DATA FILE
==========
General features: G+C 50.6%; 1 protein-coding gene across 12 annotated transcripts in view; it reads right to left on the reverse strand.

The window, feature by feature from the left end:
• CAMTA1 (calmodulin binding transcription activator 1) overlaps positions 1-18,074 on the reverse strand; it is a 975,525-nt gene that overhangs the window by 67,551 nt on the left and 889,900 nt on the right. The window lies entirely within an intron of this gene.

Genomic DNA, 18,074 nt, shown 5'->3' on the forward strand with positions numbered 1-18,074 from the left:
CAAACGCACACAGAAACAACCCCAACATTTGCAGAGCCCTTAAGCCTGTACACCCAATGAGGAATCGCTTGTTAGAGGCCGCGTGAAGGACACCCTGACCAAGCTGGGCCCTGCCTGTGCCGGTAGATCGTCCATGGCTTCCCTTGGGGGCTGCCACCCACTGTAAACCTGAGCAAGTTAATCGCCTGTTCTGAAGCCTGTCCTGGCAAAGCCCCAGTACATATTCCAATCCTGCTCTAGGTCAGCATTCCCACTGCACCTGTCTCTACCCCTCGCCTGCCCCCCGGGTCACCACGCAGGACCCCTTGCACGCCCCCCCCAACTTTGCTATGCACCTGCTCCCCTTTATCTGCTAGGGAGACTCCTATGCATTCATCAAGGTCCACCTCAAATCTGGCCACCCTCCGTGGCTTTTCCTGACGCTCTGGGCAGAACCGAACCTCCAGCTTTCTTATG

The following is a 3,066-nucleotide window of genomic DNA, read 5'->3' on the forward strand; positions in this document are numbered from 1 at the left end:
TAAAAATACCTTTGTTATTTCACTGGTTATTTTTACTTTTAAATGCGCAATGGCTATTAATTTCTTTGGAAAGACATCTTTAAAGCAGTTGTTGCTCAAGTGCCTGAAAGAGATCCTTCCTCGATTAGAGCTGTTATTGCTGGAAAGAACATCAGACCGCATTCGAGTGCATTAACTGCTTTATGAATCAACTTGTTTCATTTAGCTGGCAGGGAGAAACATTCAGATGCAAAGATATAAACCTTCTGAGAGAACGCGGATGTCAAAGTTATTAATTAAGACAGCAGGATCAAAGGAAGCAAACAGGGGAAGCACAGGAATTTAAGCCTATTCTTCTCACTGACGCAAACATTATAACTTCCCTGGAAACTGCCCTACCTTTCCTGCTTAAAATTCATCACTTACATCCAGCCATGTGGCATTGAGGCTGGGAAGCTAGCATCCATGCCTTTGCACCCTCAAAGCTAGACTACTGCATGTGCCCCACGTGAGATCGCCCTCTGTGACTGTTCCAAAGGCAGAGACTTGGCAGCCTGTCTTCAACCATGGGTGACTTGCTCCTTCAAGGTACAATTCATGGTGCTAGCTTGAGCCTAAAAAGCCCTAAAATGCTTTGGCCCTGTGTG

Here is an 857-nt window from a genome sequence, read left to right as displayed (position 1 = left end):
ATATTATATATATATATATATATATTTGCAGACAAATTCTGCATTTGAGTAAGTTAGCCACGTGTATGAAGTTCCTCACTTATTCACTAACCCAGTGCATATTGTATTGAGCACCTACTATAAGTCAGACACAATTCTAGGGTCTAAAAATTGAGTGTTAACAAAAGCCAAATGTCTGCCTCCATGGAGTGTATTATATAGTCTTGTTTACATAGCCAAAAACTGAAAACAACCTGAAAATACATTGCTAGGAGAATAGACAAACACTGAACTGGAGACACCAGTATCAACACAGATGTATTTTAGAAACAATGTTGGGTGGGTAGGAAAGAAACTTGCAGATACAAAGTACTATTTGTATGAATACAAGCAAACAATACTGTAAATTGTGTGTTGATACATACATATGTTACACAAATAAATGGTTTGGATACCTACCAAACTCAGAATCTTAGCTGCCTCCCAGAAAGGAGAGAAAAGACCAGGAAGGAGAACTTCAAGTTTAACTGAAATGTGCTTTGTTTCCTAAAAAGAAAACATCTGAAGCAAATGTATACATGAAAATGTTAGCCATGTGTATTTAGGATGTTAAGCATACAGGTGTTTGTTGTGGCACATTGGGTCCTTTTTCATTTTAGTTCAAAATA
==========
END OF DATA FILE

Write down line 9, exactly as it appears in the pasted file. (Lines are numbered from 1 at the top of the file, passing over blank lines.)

ATATTATATATATATATATATATATTTGCAGACAAATTCTGCATTTGAGTAAGTTAGCCACGTGTATGAAGTTCCTCACTTATTCACTAACCCAGTGCATATTGTATTGAGCACCTACTATAAGTCAGACACAATTCTAGGGTCTAAAAATTGAGTGTTAACAAAAGCCAAATGTCTGCCTCCATGGAGTGTATTATATAGTCTTGTTTACATAGCCAAAAACTGAAAACAACCTGAAAATACATTGCTAGGAGAATAGACAAACACTGAACTGGAGACACCAGTATCAACACAGATGTATTTTAGAAACAATGTTGGGTGGGTAGGAAAGAAACTTGCAGATACAAAGTACTATTTGTATGAATACAAGCAAACAATACTGTAAATTGTGTGTTGATACATACATATGTTACACAAATAAATGGTTTGGATACCTACCAAACTCAGAATCTTAGCTGCCTCCCAGAAAGGAGAGAAAAGACCAGGAAGGAGAACTTCAAGTTTAACTGAAATGTGCTTTGTTTCCTAAAAAGAAAACATCTGAAGCAAATGTATACATGAAAATGTTAGCCATGTGTATTTAGGATGTTAAGCATACAGGTGTTTGTTGTGGCACATTGGGTCCTTTTTCATTTTAGTTCAAAATA